The Pontifical Academy of Sciences and the Vatican Observatory recently brought together a group of scholars who study astrobiology, that is, the possibility of some kind of life existing elsewhere in the universe.
The media immediately seized on the convocation as a sign that the Pope was affirming the existence of intelligent extraterrestrials. This notion was given an unfortunate nudge forward by statements from Jesuit Father Jose Gabriel Funes, an astronomer who now directs the Vatican Observatory. “How can we rule out that life may have developed elsewhere?” Father Funes has said before, in an interview in the Vatican newspaper L’Osservatore Romano. “Just as there is a multitude of creatures on Earth, there could be other beings, even intelligent ones, created by God. This does not contradict our faith, because we cannot put limits on God’s creative freedom.”
This is one of those issues ripe for considerable confusion. How do I know? Because the question of whether there is intelligent life beyond Earth has been an issue ripe for confusion for well over two millennia. The enchantment with aliens is very old hat, and a short review of the history of its embarrassing tendencies should be enough to make us very, very cautious of alien enthusiasm entering the Church.
Space (pardon the pun) doesn’t permit a full historical review. Suffice it to say that what’s gone before all adds up to a very important maxim: The more we know, the less likely alien life becomes. The advance of science points to the inhospitableness of most of the universe for life.
Having said that, it does seem likely that there’s got to be some form of life out there somewhere. After all, there are hundreds of billions of galaxies in the universe. But the closest galaxy to ours is the Andromeda Galaxy. It’s 2.5 million light years from Earth; that is, on rough calculation, somewhere around 14,109,600,000,000,000,000 miles away. And there’s a big difference between life and intelligent living beings.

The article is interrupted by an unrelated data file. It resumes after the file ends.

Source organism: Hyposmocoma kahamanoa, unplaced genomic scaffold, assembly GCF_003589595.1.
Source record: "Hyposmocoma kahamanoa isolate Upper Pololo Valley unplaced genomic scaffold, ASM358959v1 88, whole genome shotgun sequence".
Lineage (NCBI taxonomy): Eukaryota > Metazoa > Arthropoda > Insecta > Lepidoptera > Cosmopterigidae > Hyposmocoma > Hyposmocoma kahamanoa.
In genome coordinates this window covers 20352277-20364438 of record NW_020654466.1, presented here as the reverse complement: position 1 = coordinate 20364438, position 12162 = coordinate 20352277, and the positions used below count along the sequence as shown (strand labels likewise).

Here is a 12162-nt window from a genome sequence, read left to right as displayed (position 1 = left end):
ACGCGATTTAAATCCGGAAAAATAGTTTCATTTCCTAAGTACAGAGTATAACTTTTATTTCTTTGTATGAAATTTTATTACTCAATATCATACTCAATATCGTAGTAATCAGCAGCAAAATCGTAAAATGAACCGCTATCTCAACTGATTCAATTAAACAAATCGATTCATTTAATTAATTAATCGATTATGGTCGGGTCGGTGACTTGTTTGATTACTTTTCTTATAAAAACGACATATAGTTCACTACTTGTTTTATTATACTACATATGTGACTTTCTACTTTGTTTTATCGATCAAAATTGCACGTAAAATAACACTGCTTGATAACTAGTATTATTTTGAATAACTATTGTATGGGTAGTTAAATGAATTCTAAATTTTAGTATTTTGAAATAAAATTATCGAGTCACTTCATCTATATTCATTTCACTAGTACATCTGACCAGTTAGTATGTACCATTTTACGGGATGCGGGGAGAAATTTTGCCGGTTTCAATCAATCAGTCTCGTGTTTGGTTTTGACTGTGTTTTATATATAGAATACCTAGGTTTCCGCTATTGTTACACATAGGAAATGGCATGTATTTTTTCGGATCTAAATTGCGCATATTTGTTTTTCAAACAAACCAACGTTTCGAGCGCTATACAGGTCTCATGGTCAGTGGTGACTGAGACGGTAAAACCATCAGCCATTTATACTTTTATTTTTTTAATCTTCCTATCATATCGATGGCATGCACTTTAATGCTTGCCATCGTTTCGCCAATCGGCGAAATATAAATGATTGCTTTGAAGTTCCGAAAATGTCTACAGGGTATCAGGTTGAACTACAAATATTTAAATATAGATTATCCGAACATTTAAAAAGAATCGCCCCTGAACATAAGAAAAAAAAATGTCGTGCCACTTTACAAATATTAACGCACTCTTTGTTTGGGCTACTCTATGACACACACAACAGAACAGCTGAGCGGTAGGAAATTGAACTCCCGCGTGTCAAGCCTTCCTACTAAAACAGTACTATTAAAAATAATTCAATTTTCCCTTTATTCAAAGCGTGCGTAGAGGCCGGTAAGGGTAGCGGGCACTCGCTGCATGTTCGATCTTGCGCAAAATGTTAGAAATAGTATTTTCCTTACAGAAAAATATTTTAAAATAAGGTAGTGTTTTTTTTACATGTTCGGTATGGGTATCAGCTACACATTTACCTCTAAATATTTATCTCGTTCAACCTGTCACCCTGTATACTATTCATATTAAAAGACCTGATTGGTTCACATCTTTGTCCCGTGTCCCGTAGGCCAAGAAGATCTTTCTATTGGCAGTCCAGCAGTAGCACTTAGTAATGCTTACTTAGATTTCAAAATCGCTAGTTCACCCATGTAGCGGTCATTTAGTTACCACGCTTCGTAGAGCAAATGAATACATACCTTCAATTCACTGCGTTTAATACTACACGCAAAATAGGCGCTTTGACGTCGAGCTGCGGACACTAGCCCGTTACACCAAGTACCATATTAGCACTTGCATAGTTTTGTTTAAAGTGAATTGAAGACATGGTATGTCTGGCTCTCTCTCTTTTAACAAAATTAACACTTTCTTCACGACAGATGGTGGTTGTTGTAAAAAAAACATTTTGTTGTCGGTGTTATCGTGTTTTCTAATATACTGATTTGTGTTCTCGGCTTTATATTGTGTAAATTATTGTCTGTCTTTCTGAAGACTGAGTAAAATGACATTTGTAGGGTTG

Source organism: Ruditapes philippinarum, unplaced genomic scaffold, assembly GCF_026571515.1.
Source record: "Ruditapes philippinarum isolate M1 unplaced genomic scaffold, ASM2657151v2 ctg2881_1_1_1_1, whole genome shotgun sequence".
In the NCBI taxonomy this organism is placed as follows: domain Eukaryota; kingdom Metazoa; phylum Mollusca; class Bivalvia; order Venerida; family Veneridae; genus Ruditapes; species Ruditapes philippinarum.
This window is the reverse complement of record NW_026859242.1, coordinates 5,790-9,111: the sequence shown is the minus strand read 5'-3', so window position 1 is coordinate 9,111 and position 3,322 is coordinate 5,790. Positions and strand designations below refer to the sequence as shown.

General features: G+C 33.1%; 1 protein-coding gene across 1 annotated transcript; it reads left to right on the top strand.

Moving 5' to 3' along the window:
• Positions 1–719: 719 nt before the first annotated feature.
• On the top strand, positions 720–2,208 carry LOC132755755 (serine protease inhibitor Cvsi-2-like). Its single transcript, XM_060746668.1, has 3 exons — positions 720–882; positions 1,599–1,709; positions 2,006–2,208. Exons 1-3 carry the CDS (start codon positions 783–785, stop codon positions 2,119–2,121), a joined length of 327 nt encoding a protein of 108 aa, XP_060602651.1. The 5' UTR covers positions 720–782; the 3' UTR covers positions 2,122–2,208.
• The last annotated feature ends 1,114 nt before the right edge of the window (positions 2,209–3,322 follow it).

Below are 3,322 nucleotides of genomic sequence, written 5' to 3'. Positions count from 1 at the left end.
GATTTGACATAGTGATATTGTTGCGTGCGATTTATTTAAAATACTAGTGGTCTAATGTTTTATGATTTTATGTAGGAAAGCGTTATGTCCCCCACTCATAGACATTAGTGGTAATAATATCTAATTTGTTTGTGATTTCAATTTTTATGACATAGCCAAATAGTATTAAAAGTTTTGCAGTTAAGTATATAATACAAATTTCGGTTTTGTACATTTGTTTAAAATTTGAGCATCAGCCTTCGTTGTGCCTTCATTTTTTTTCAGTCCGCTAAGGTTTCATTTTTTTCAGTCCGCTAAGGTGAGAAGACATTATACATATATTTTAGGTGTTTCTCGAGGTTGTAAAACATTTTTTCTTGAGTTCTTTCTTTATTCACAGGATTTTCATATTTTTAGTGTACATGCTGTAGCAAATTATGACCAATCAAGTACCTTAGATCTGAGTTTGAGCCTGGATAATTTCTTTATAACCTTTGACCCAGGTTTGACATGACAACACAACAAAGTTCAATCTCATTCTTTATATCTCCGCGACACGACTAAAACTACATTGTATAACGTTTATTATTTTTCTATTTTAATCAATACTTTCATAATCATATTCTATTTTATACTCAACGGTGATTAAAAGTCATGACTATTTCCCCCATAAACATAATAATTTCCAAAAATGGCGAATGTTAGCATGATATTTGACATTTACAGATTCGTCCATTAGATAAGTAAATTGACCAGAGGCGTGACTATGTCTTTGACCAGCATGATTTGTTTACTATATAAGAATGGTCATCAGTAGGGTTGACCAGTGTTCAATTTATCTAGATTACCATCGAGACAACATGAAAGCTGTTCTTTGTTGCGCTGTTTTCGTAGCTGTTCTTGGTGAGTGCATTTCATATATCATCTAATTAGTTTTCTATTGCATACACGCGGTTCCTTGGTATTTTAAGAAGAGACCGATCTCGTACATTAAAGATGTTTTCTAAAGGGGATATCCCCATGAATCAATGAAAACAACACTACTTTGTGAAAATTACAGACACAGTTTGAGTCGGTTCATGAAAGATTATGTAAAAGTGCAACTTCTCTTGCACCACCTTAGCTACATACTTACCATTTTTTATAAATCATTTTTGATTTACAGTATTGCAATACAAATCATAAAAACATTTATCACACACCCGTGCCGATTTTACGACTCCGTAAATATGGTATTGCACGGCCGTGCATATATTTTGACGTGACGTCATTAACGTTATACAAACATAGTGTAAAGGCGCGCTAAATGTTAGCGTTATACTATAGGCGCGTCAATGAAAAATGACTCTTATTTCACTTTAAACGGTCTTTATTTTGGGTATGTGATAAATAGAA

Think about it. Even if it were possible to travel at the speed of light, and even if some other intelligent creatures had developed technology far more quickly than we did, they would have to have lived for two and a half million years of space travel (as the crow flies) to find us. How likely is that?
And now we can return to the embarrassments of history I mentioned earlier because it allows us to make a very serious point in regard to the possible existence of intelligent aliens and Christian theology.
Again, speculations about intelligent extraterrestrial life are old hat. They began in the centuries before Christ and were offered up by the philosophers Epicurus and Lucretius. Epicurus and Lucretius disliked religion, arguing that it caused no end of miseries for humanity. Against the notion of a creator God, they asserted that mere chance, by jostling atoms, came up with not only our world, but endless others peopled by even more intelligent life. That’s a warning sign.
But atheism is not the only source of Alienmania. In a rather arcane conflict in the late 1200s, the bishop of Paris, one Etienne Tempier, condemned the position that God “cannot make more than one world.” Bishop Tempier was not trying to argue for aliens, but against those who asserted that it was beyond God’s power to create more than one world.
Pretty soon, however, theologians were wildly asserting that God must have created all kinds of ETs. In the mid-1400s, Nicholas of Cusa assured us that “in the area of the sun there exist solar beings, bright and enlightened intellectual denizens, and by nature more spiritual than such as may inhabit the moon.”
That was only the beginning. By the 18th and 19th centuries, the world’s top astronomers were assuring everyone that every planet in our solar system, and the sun itself, was crawling with intelligent life. Even the great Johann Bode tried to give a theological explanation: The “most wise author of the world,” he said, would “certainly not permit … the great ball of the sun to be empty of creations and still less of rational inhabitants who are ready gratefully to praise the author of life.”
Based on the “scientific” certainty of extraterrestrial life on the moon, Mars, Jupiter, Venus, all the rest of the planets and the sun, well-intentioned Christians started redefining Christian dogma accordingly, trying to make room for aliens with the incarnation of Christ.
That is embarrassing. It’s also a foolish mistake we must not repeat. What science does indeed know, with ever greater certainty, is the increasing improbability of extraterrestrial life. The ever slimmer possibility remaining should make us quite sober in our speculations, especially as they touch matters of our faith.
Ben Wiker is online at